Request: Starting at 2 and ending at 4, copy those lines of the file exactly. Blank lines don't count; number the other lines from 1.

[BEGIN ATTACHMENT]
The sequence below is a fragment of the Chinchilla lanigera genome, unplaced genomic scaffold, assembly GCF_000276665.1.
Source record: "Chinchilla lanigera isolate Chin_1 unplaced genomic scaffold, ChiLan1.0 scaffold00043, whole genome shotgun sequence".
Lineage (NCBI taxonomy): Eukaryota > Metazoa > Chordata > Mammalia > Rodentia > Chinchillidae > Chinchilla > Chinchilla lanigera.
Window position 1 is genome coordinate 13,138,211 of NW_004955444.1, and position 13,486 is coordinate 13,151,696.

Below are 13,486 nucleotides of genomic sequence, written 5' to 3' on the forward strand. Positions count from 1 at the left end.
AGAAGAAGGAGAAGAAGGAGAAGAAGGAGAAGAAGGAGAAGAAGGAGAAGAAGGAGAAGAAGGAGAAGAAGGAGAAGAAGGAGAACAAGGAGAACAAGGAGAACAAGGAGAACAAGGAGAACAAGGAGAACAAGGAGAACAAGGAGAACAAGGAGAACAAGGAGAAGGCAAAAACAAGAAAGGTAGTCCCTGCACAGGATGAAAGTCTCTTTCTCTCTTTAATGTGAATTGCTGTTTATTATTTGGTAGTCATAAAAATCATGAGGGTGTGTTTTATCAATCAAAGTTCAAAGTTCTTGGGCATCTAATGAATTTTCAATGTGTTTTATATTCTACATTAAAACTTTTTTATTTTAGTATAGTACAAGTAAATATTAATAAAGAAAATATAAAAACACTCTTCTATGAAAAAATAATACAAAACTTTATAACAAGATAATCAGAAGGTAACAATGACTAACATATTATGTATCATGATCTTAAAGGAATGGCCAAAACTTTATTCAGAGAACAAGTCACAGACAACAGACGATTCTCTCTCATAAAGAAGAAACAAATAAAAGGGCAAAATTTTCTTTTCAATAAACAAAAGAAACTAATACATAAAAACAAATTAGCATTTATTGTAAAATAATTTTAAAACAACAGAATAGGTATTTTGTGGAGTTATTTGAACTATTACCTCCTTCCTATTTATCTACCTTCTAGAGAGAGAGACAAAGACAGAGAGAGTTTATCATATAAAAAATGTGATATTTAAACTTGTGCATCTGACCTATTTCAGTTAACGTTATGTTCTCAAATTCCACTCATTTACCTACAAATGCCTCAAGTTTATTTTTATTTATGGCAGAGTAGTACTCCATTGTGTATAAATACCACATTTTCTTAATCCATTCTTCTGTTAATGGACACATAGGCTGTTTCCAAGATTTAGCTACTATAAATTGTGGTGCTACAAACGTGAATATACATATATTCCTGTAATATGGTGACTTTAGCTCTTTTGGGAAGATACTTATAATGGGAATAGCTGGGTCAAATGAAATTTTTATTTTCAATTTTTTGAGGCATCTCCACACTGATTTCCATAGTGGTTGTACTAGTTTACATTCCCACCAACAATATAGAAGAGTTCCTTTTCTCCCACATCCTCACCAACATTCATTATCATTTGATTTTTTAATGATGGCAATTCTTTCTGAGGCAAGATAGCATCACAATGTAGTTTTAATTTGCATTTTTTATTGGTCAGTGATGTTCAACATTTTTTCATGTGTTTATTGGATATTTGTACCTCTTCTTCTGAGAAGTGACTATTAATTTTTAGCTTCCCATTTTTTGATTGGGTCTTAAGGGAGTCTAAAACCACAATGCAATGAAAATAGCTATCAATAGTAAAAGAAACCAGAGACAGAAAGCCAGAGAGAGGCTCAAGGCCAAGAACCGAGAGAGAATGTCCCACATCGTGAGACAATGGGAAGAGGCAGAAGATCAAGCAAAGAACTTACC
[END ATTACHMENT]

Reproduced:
Source record: "Chinchilla lanigera isolate Chin_1 unplaced genomic scaffold, ChiLan1.0 scaffold00043, whole genome shotgun sequence".
Lineage (NCBI taxonomy): Eukaryota > Metazoa > Chordata > Mammalia > Rodentia > Chinchillidae > Chinchilla > Chinchilla lanigera.
Window position 1 is genome coordinate 13,138,211 of NW_004955444.1, and position 13,486 is coordinate 13,151,696.